Seacliff Lunatic Asylum facts for kids
Quick facts for kidsSeacliff Lunatic Asylum
|Location||Seacliff, New Zealand|
|Coordinates||45°40′31″S 170°37′20″E / 45.675254°S 170.622091°E|
Seacliff Lunatic Asylum (often Seacliff Asylum, later Seacliff Mental Hospital) was a psychiatric hospital in Seacliff, New Zealand. When built in the late 19th century, it was the largest building in the country, noted for its scale and extravagant architecture. It became infamous for construction faults resulting in partial collapse, as well as a 1942 fire which destroyed a wooden outbuilding, claiming 37 lives (39 in other sources), because the victims were trapped in a locked ward.
The asylum was less than 20 miles north of Dunedin and close to the county centre of Palmerston, in an isolated coastal spot within a forested reserve. The site is now divided between the Truby King Recreation Reserve, where most of the old buildings have been demolished and most of the area remains dense woodland, and privately owned land where several of the smaller hospital buildings have been renovated completely.
Seacliff is claimed to be haunted by former patients of what was the country's biggest building at the time.
The need for a new asylum in the Dunedin area was created by the Otago gold rush expansion of the city, and triggered by the inadequacy of the Littlebourne Mental Asylum. In 1875, the Provincial Council decided to build a new structure on "a reserve of fine land at Brinn's Point, north of Port Chalmers". Initial work was begun in the "dense trackless forest" in 1878, though the Director of the Geological Survey criticised the site location, because he felt that the hillside was unstable.
Seacliff Asylum was one of the most important works of Robert Lawson, a New Zealand architect of the 19th century. Known for designing in a range of styles, including the Gothic Revival, he started work on the new asylum in 1874, and was involved with it until the completion of the main block in 1884. At that time, it was New Zealand's largest building, and was to house 500 patients and 50 staff. It had cost £78,000 to construct.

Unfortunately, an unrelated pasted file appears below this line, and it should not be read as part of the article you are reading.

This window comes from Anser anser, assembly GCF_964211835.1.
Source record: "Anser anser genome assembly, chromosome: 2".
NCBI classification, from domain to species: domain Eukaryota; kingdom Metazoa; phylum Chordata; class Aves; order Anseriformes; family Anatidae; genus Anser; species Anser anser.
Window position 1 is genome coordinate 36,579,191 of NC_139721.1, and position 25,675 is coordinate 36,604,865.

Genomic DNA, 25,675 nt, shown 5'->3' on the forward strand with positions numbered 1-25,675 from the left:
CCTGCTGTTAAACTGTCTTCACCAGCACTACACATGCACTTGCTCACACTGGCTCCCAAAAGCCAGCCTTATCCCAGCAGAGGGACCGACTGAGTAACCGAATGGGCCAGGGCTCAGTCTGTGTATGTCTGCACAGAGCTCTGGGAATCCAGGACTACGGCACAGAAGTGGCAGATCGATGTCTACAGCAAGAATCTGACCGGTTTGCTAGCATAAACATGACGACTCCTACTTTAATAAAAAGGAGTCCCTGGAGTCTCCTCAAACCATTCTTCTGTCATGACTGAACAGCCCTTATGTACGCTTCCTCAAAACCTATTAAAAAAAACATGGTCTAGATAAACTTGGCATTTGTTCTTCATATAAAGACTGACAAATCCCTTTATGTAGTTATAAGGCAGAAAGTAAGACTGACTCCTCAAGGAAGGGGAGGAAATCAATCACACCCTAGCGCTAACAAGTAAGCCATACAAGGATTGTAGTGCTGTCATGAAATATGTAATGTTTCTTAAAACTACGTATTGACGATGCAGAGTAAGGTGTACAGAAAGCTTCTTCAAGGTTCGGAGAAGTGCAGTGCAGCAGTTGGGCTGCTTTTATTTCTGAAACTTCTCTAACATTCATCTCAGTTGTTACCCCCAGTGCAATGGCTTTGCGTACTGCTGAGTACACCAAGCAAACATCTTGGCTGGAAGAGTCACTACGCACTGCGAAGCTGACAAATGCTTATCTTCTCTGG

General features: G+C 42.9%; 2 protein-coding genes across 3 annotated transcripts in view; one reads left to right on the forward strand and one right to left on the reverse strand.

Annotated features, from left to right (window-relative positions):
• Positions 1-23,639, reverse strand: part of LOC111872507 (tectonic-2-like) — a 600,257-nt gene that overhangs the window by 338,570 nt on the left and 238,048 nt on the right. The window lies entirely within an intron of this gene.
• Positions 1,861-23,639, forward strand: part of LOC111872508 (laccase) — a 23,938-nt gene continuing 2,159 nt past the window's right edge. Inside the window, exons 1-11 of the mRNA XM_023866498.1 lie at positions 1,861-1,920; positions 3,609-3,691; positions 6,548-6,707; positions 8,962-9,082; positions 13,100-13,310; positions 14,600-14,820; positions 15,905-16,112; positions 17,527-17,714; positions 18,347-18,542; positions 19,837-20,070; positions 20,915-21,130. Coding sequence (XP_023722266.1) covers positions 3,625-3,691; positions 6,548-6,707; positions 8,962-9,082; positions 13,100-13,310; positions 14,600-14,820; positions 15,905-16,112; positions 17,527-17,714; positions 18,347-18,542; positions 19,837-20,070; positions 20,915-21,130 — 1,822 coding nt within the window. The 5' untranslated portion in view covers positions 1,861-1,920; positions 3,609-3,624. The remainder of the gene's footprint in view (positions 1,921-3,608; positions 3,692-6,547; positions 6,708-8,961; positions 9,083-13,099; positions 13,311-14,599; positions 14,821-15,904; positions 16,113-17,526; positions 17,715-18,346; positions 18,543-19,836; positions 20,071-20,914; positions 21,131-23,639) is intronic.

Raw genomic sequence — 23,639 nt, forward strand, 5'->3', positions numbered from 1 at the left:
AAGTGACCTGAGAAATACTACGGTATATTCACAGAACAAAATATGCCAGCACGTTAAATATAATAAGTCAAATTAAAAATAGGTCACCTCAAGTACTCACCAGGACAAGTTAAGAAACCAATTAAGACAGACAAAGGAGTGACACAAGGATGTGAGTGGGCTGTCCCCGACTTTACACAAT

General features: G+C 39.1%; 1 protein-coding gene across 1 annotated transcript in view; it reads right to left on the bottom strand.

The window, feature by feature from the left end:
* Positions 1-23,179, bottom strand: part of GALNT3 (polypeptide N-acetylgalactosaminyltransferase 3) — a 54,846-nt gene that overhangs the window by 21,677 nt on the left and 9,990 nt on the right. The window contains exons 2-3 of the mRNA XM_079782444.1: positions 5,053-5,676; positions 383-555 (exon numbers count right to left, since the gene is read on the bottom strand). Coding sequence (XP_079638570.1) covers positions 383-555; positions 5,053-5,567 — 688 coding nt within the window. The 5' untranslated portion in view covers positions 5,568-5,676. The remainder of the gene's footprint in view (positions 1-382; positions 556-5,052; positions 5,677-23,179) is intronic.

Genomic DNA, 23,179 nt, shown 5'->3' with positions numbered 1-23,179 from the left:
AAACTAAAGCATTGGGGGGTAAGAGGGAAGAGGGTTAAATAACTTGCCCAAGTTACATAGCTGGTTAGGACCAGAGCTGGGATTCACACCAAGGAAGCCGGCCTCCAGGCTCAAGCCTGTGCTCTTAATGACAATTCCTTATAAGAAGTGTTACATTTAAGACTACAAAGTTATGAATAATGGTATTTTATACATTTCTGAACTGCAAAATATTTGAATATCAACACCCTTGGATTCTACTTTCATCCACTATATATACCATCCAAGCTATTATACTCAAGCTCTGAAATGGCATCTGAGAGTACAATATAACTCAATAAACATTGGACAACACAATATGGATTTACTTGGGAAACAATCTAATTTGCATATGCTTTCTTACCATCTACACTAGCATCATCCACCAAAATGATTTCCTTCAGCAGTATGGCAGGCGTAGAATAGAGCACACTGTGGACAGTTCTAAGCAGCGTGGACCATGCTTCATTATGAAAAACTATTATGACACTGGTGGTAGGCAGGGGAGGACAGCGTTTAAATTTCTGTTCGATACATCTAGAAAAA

Architecturally, Lawson's work on the asylum was very exuberant, making some of his previous designs look comparatively tame. The asylum had turrets on corbels projecting from nearly every corner, with the gabled roof line dominated by a large tower complete with further turrets and a spire. The building contained four and a half million bricks made of local clay on the site and was 225 metres long by 67 metres wide. The great central tower of 50 m height, an essential element of many revivalist designs, was also proposed to double as an observation tower if inmates should try to escape.
It was later said of the building and its (forlorn) location that: "The Victorians might not have wanted their lunatics living with them, but they liked to house them grandly.".
The asylum was progressively added to in later years as it was transformed to function as a working farm, though most of the newer buildings were much simpler wooden structures. Staff lived in separate accommodation close to the wards, and they were able to socialise in nearby Dunedin.
Structural problems began to manifest themselves even before the first building was completed, and in 1887, only three years after the opening of the main block, a major landslide occurred - predicted as a risk by the surveyors - and affected a temporary building.
Problems with the design's stability could no longer be ignored even at the time, and in 1888 an enquiry into the collapse was set up. In February of that year, realising that he could be in legal trouble, Lawson applied to the enquiry to be allowed counsel to defend him. During the enquiry all involved in the construction - including the contractor, the head of the Public Works Department, the projects clerk of works and Lawson himself - gave evidence to support their competence. The enquiry decided that it was the architect who carried the ultimate responsibility, and Lawson was found both 'negligent and incompetent'. This may be considered an unreasonable finding as the nature of the site's underlying bentonite clays was beyond contemporary knowledge of soil mechanics, with Lawson singled out to bear the blame (but this disregards the fact that the site's problems had been pointed out by the surveyors). As New Zealand was at this time suffering an economic recession, Lawson found himself virtually unemployable.
The main block survived until 1959, when it was demolished because of further earth movement.
Primarily as a result of worsening ground conditions which progressively affected many of the buildings, the hospital functions of Seacliff were progressively moved to Cherry Farm, closing in 1973. The site was subdivided, with the land surrounding the original building site later becoming Truby King Recreation Reserve, having passed into the ownership of Dunedin City in 1991. Around 80% of the reserve is densely wooded, with the area commonly called the 'Enchanted Forest'. The last remaining building in the reserve was demolished due to structural faults in 1992, after an initiative to establish a transport museum had failed.
The remaining area of hospital buildings outside the Reserve is privately owned. In the summer of 2006-2007, regular guided tours of the hospital grounds were operated in conjunction with the Taieri Gorge Railway's Seasider tourist train service.